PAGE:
But some are preserved from this fatal delusion. They perceive that their hearts cannot be right. Their consciences trouble them still, for not coming up to the standard of requirement; the law denounces them for not "continuing in all things written in the book of the law to do them.” They become at

length satisfied, that they cannot secure the gift of God, which is eternal life, by refraining from outward immoralities, nor by their efforts to keep the law perfectly. Driven from the hope of climbing up to heaven in this way, the sinner has now arrived at the end of the second stage of his efforts. Having found that by the deeds of the law he cannot be justified, let us consider,

III. How he still further tries to secure the favor of God without coming to Christ. He finds it written, “ he that confesseth and forsaketh his sins shall find mercy," that "if we confess our sins, he is faithful and just to forgive our sins," and not considering that such promises imply a reliance upon Christ as the meritorious ground of acceptance, he confesses his sins, asks for pardon, and promises to be more watchful. He is trusting still to his own doings as much as before. The only difference between his present and former state is, that he has added to his efforts to keep the law, confessions and good resolutions. Thus many go on through life, knowing no other religion than to perform duties and pray that their omissions may be forgiven. They hope for heaven while entire strangers to Christ. The Spirit of the Lord, however, leads some of these confessors to see that hitherto they have been laboring to make clean the outside of the cup and platter, that the commandment is exceeding broad, that it extends to the thoughts and intents of the heart. They discover that an external religion is insufficient, that "he is not a Jew who is one outwardly," and that their hearts are full of pride, covetousness, envy, and other evil passions. They begin to see that the heart is the fountain from which their outward acts flow, and that it will avail nothing to labor to purify the stream while the fountain is corrupt. Having arrived at the end of this stage of their inquiries, let us see,

IV. In what other way the convicted sinner will seek to climb up to heaven, without entering through the door. The idea still prevails, that he can in some way work out a righteousness of his own. He does not think of relying upon the righteousness of Christ, nor does he yet feel his need of a mediator. He begins to mourn over the evils of his heart, and to confess these as he did his outward transgressions. He strives to mortify his pride, to curb his evil passions, and to banish from his mind wicked thoughts. He prays more earnestly, hears more attentively, and strives to have his heart more affected. If he seems to himself to have some success in this new effort, he begins to think he is a Jew inwardly as well as outwardly, and here he 'may settle down with a conviction that the work is now done. The thought that he, perhaps, is already a Christian, gives him some joy. He is in danger of mistaking a change wrought by his own efforts for regeneration by the Holy Ghost, and the joy he has in contemplating his own works for joy in the Lord.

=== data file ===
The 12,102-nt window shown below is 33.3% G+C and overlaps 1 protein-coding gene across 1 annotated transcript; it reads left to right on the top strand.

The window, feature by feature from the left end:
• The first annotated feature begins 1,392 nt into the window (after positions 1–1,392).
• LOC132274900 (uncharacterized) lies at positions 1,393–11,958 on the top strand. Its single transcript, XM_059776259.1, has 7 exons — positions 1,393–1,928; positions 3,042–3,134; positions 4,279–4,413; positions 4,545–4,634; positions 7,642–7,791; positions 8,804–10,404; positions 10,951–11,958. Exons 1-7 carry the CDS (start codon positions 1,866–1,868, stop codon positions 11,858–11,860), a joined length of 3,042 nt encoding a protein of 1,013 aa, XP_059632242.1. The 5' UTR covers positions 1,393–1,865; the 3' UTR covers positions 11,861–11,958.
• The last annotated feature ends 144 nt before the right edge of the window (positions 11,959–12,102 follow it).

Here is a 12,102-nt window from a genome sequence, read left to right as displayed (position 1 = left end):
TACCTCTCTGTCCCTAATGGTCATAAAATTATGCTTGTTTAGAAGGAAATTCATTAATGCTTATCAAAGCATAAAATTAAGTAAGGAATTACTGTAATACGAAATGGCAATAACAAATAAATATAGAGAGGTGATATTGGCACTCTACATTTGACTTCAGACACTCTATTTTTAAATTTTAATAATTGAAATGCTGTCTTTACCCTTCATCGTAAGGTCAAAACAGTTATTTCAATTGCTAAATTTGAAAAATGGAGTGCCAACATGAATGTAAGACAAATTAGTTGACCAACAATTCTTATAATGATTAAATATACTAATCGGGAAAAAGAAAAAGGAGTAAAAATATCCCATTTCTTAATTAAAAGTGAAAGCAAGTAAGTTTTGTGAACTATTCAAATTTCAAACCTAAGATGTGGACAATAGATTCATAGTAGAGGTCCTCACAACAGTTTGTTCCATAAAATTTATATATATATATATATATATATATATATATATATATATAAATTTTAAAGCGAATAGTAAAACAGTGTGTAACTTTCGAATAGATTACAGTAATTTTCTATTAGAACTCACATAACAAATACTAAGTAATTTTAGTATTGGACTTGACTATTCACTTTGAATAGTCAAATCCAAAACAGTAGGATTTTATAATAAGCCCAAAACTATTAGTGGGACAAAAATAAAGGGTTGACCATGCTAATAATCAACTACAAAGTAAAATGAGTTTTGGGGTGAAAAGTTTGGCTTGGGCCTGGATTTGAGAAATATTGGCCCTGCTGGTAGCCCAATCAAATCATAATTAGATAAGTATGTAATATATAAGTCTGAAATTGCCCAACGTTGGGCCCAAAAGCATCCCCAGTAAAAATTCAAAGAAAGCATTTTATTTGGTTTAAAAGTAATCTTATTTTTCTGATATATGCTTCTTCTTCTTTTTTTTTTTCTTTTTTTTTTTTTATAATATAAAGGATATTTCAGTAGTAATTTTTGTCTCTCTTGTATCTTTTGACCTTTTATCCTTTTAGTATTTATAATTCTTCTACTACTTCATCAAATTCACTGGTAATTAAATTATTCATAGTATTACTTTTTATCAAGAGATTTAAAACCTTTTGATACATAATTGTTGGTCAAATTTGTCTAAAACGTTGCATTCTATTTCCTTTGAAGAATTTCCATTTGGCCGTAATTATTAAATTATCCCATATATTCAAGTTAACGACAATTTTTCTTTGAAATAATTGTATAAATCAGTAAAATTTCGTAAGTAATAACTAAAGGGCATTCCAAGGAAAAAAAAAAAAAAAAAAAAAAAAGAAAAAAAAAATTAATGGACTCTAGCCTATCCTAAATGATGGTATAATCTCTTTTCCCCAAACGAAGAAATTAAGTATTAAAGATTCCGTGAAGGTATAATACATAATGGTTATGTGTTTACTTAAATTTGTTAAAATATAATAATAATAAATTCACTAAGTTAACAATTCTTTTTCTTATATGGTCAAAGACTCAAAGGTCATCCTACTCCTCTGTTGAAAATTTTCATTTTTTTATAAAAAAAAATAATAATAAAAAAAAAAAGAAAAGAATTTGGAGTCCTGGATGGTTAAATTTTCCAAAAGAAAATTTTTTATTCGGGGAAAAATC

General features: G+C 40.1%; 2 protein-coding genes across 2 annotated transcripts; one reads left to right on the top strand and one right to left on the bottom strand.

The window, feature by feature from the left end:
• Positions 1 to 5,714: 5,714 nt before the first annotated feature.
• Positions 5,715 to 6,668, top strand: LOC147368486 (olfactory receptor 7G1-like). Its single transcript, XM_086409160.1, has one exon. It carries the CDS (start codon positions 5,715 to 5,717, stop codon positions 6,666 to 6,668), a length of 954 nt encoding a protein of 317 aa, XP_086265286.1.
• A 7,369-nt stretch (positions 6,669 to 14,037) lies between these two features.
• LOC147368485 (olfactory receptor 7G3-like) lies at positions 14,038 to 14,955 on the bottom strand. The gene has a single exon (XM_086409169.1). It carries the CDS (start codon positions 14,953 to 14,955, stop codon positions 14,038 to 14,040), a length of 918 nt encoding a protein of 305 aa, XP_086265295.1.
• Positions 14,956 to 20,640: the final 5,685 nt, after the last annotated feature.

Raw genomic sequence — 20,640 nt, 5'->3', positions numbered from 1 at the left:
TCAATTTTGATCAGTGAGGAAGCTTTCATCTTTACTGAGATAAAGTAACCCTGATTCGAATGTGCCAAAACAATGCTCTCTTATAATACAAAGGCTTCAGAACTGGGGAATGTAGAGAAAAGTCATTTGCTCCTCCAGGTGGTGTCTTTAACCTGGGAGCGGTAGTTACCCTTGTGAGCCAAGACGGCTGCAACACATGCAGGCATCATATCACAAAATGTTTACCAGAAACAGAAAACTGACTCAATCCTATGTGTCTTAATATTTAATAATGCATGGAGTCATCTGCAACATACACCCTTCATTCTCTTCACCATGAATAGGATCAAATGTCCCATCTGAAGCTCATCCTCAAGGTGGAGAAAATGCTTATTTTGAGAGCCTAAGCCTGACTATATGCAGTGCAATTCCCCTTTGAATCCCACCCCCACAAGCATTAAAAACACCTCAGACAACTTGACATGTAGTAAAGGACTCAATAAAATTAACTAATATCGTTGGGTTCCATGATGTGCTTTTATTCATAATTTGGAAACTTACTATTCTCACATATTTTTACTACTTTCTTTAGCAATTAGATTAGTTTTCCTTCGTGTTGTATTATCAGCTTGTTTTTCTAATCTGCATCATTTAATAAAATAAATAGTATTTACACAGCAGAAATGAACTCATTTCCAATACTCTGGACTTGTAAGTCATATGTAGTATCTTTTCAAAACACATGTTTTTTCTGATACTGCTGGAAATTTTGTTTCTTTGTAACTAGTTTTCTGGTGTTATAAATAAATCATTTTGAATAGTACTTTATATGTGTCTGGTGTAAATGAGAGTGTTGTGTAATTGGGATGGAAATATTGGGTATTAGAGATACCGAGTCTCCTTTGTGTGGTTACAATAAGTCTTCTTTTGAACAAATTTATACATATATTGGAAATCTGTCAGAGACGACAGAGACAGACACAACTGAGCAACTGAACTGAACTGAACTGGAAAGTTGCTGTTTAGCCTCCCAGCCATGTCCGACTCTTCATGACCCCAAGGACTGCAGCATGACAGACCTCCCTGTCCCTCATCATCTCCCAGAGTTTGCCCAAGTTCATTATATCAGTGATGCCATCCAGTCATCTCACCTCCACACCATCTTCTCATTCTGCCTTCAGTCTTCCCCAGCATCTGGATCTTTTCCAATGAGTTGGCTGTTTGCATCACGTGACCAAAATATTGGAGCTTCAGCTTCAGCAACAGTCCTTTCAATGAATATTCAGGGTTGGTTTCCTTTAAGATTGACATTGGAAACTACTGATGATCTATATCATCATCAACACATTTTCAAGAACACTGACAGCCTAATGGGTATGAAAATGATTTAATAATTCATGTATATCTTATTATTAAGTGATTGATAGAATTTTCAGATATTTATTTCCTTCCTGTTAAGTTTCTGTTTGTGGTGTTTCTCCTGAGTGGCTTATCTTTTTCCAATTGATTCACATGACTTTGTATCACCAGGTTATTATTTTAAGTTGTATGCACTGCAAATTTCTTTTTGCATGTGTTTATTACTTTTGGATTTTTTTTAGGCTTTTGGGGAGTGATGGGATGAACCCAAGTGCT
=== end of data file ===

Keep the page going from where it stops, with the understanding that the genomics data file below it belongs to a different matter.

It is not so with all. Some perceive that their hearts are still full of evil; they find no end to wrong-doing and wrong feeling. The more they consider their ways, the more evil they discover. If they succeed in mortifying one proud feeling, they perceive that they are proud of their success—their pride developes itself continually in some new form. If they cease to covet one thing, they covet another; or to envy one person, they forthwith envy another. They seem to themselves to be in the condition of one who begins to mend an old garment; the more he examines, the more rents he discovers; or like one upon ice that is giving way under his feet ; he changes his position, but it breaks there also, and he can find no rest for the sole of his foot. He sees himself to be more depraved than he ever supposed himself to be ; that there is no free part nor soundness in him, and that he is full of wounds and bruises. Here ends the fourth stage of the inquirer's progress. Let us consider,

V. Whether the sinner is now ready to enter through the door. He feels his need of help; he is convinced that he cannot make himself righteous. He cannot now, and thinks he never shall obey the law perfectly. The sins of his past life stand against him, and he can do nothing but confess them. He is satisfied that he needs help, but still he expects to do much towards saving himself. He has heard that Christ came to seek and save the lost, that he is a compassionate Saviour, and his help he will freely give. He goes to Christ with a desire that enough of his righteousness may be granted to make up his own deficiency. He resolves to do what he can himself, and look to Christ for the remainder. Some rest here, and live on through life expecting to be saved partly by their own doings, and partly by the grace of Christ.